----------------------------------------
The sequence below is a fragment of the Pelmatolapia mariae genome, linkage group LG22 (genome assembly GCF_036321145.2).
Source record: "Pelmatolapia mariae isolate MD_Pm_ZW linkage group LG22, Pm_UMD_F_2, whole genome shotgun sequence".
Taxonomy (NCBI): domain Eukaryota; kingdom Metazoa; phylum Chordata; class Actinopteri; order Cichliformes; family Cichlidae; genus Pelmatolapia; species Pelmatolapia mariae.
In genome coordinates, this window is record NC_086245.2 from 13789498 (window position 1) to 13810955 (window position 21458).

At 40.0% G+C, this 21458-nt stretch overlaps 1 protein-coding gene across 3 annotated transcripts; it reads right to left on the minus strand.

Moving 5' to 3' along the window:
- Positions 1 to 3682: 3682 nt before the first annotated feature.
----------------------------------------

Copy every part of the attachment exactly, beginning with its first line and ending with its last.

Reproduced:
The sequence below is a fragment of the Pelmatolapia mariae genome, linkage group LG22 (genome assembly GCF_036321145.2).
Source record: "Pelmatolapia mariae isolate MD_Pm_ZW linkage group LG22, Pm_UMD_F_2, whole genome shotgun sequence".
Taxonomy (NCBI): domain Eukaryota; kingdom Metazoa; phylum Chordata; class Actinopteri; order Cichliformes; family Cichlidae; genus Pelmatolapia; species Pelmatolapia mariae.
In genome coordinates, this window is record NC_086245.2 from 13789498 (window position 1) to 13810955 (window position 21458).

At 40.0% G+C, this 21458-nt stretch overlaps 1 protein-coding gene across 3 annotated transcripts; it reads right to left on the minus strand.

Moving 5' to 3' along the window:
- Positions 1 to 3682: 3682 nt before the first annotated feature.